Board chooses Krohn: Job will involve reining in library, town hall construction project costs

Photo by Lee Krohn
Construction workers lay the concrete foundation for the new library in late October.

By MADELINE HUGHES

As Shelburne’s interim town manager is poised to take the job permanently, the high-profile municipal construction project underway is facing unexpected costs that are pushing the limits of its budget.

The Shelburne Selectboard last Thursday offered the town manager position to Lee Krohn, who has been in the post as interim manager since May. Toward the end of Tuesday’s meeting, the Selectboard met in closed session to discuss details of Krohn’s contract.

Lee Krohn

Before that however, the board heard about how the Town Library and Municipal Campus project has incurred about $250,000 new expenses three months into the nine-month construction schedule.

“There have been costs cut, so we are not technically over budget yet,” Krohn said. He shared the figure with the Selectboard, noting that even with the complications, the project is still expected to wrap up at the beginning of next summer.

Work began on the $6.5 million project in September with $70,000 set aside for contingencies.

“That’s low for these projects,” Selectboard member Jaime Heins commented.

No one had a response to his observation. Voters last November approved $6.5 million for the project and efforts have been underway since for fundraising to help offset the total amount to be borrowed.

The project calls for building a new Pierson Library on the site of the former library, renovating the Historic Town Hall, and making some safety improvements on the municipal campus site.

Once bulldozers started, some unexpected and costly discoveries were made. Contractors found that more soil than expected was contaminated or unsuitable to build on; the cupola on the town hall building was in worse condition than expected; and other structural issues became apparent such as crumbling concrete and unstable columns on the town hall.

According to documents handed out to board members at the meeting, soil removal ran about $70,000 over budget and the unanticipated repairs to the Historic Town Hall are approximately $25,000 over budget.

The Selectboard will hear more about how to potentially balance the costs at their Nov. 27 meeting. Krohn has said he will prepare a few different budget options for the board to consider.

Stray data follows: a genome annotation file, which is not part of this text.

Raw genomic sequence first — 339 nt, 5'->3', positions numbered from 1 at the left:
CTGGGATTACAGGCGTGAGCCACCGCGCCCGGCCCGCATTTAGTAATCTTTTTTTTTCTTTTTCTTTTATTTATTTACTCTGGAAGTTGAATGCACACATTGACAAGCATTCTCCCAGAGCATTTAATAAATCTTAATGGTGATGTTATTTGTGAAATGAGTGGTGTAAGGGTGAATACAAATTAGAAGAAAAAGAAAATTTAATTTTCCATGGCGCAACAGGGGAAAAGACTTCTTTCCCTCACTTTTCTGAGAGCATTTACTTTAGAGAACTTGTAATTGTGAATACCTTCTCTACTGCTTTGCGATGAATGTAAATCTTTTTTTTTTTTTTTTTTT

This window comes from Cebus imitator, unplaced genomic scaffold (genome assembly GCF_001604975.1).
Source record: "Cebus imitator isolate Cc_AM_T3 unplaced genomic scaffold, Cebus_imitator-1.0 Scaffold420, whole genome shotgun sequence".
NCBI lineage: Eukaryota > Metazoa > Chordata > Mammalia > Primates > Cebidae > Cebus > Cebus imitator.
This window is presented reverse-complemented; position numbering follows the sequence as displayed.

Residents in the audience were not pleased with the news.

Linda Riell, who has been doing renovations on her 1950s-era home, said she empathizes with the situation, and that with building projects, ‘‘Things come up.”

“I stuck to my budget and I would expect the same from the town,” Riell said. “I had to give up things to stay on budget.”

Six other residents stood up to share similar sentiments.

“We don’t have a pot of gold,” Sean Moran said. “We are being hit in a lot of ways. I don’t know how they don’t foresee some of this stuff.”

The Library Board of Trustees has been fundraising to lower the amount the town will need to bond for. The board is currently $60,000 away from its original goal of lowering the bond by $1 million. Last November, the board announced an anonymous donor who would match funds donated to the project.

The board is working to raise the remaining $30,000, because matched donations will make that $60,000.

“We’re almost at the finish line,” said library Trustee Cathy Townsend. “We’re so thankful to everyone who has donated and supported this exciting project for all of Shelburne to enjoy for generations to come. It’s so heartwarming to see the town come together on a project that will have a positive impact on our community.”

Krohn’s contract

After making a conditional offer of employment to Krohn, the Selectboard and Krohn are moving ahead to negotiate a contract for him to make his position permanent.

The offer comes after a months-long search since the job became open in May when former Town Manager Joe Colangelo left for a job in Hanover, Mass. Krohn has been working as interim manager on loan from the Chittenden Regional Planning Commission where he was a member of the planning staff.

The board met in a closed-door session without Krohn Tuesday night to discuss his contract for over half an hour, then called him in for a few minutes.

The board came back and delegated Heins, who is a lawyer, to work with the consultants hired by the town to finalize Krohn’s contract. Heins will report back to the board at the Nov. 27 meeting.

Conservation efforts

The Natural Resources Committee asked the Selectboard to allocate $20,000 to purchase a 2.5 acre lot along the north side of Irish Hill Road just east of the LaPlatte River Bridge. Committee Chair Gail Albert explained that the parcel is part of a four-lot subdivision, and the developers were not planning to build on that lot, instead leaving it as open space in the subdivision.

Through the Development Review Board process, the developers Sterling Homes asked the Natural Resources Committee if the town might buy the property.

Albert described this as a “strategic” purchase for the town. The property’s 550 feet of shoreline on the LaPlatte River is of interest to the committee. It also connects to trails residents use. Pedestrians will be able to access the land using the subdivision’s road, connecting access on both sides of the river by the bridge on Falls Road.

“It has a very strategic plan of where we have preserved land before,” Albert said. “$20,000 is a small price to pay for that. We have the funds to pay for this ourselves.”

The Selectboard unanimously approved the request, allocating the funds for the purchase.

Representing the developers, Bart Frisbie told the board, “Thank you. It will be good for the town and our new neighbors who will live there.”

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